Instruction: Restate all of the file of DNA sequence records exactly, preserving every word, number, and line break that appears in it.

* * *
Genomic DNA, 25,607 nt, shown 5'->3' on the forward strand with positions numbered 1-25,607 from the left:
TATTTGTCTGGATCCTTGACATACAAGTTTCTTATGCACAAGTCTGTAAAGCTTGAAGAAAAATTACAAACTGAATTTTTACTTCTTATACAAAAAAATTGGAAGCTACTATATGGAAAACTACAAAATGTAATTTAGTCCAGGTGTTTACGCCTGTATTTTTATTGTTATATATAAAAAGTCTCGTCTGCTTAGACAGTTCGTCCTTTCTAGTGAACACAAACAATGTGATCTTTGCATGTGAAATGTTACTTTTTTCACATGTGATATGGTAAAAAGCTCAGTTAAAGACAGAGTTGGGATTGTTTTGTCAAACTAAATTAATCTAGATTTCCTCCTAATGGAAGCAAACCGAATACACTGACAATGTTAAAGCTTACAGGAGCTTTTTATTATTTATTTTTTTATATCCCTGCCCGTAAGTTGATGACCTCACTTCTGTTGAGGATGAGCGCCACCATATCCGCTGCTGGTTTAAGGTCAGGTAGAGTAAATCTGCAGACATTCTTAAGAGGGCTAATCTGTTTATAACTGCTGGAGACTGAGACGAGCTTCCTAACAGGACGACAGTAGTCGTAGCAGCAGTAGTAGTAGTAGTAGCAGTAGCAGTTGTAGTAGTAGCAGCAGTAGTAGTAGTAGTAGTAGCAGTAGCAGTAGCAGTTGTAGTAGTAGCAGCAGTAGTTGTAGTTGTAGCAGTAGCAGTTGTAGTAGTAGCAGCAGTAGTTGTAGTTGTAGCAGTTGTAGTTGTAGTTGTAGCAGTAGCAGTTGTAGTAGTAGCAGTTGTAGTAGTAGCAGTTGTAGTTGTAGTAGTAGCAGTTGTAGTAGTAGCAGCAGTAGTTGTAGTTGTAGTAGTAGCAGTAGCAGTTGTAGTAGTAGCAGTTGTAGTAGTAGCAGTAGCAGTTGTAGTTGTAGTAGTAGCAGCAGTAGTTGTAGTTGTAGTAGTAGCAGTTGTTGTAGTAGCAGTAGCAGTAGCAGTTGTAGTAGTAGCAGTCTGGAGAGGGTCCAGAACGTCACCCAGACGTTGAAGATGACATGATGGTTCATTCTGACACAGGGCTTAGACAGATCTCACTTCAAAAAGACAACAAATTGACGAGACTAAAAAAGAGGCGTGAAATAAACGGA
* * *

Genomic DNA, 25,607 nt, shown 5'->3' on the forward strand with positions numbered 1-25,607 from the left:
TATTTGTCTGGATCCTTGACATACAAGTTTCTTATGCACAAGTCTGTAAAGCTTGAAGAAAAATTACAAACTGAATTTTTACTTCTTATACAAAAAAATTGGAAGCTACTATATGGAAAACTACAAAATGTAATTTAGTCCAGGTGTTTACGCCTGTATTTTTATTGTTATATATAAAAAGTCTCGTCTGCTTAGACAGTTCGTCCTTTCTAGTGAACACAAACAATGTGATCTTTGCATGTGAAATGTTACTTTTTTCACATGTGATATGGTAAAAAGCTCAGTTAAAGACAGAGTTGGGATTGTTTTGTCAAACTAAATTAATCTAGATTTCCTCCTAATGGAAGCAAACCGAATACACTGACAATGTTAAAGCTTACAGGAGCTTTTTATTATTTATTTTTTTATATCCCTGCCCGTAAGTTGATGACCTCACTTCTGTTGAGGATGAGCGCCACCATATCCGCTGCTGGTTTAAGGTCAGGTAGAGTAAATCTGCAGACATTCTTAAGAGGGCTAATCTGTTTATAACTGCTGGAGACTGAGACGAGCTTCCTAACAGGACGACAGTAGTCGTAGCAGCAGTAGTAGTAGTAGTAGCAGTAGCAGTTGTAGTAGTAGCAGCAGTAGTAGTAGTAGTAGTAGCAGTAGCAGTAGCAGTTGTAGTAGTAGCAGCAGTAGTTGTAGTTGTAGCAGTAGCAGTTGTAGTAGTAGCAGCAGTAGTTGTAGTTGTAGCAGTTGTAGTTGTAGTTGTAGCAGTAGCAGTTGTAGTAGTAGCAGTTGTAGTAGTAGCAGTTGTAGTTGTAGTAGTAGCAGTTGTAGTAGTAGCAGCAGTAGTTGTAGTTGTAGTAGTAGCAGTAGCAGTTGTAGTAGTAGCAGTTGTAGTAGTAGCAGTAGCAGTTGTAGTTGTAGTAGTAGCAGCAGTAGTTGTAGTTGTAGTAGTAGCAGTTGTTGTAGTAGCAGTAGCAGTAGCAGTTGTAGTAGTAGCAGTCTGGAGAGGGTCCAGAACGTCACCCAGACGTTGAAGATGACATGATGGTTCATTCTGACACAGGGCTTAGACAGATCTCACTTCAAAAAGACAACAAATTGACGAGACTAAAAAAGAGGCGTGAAATAAACGGA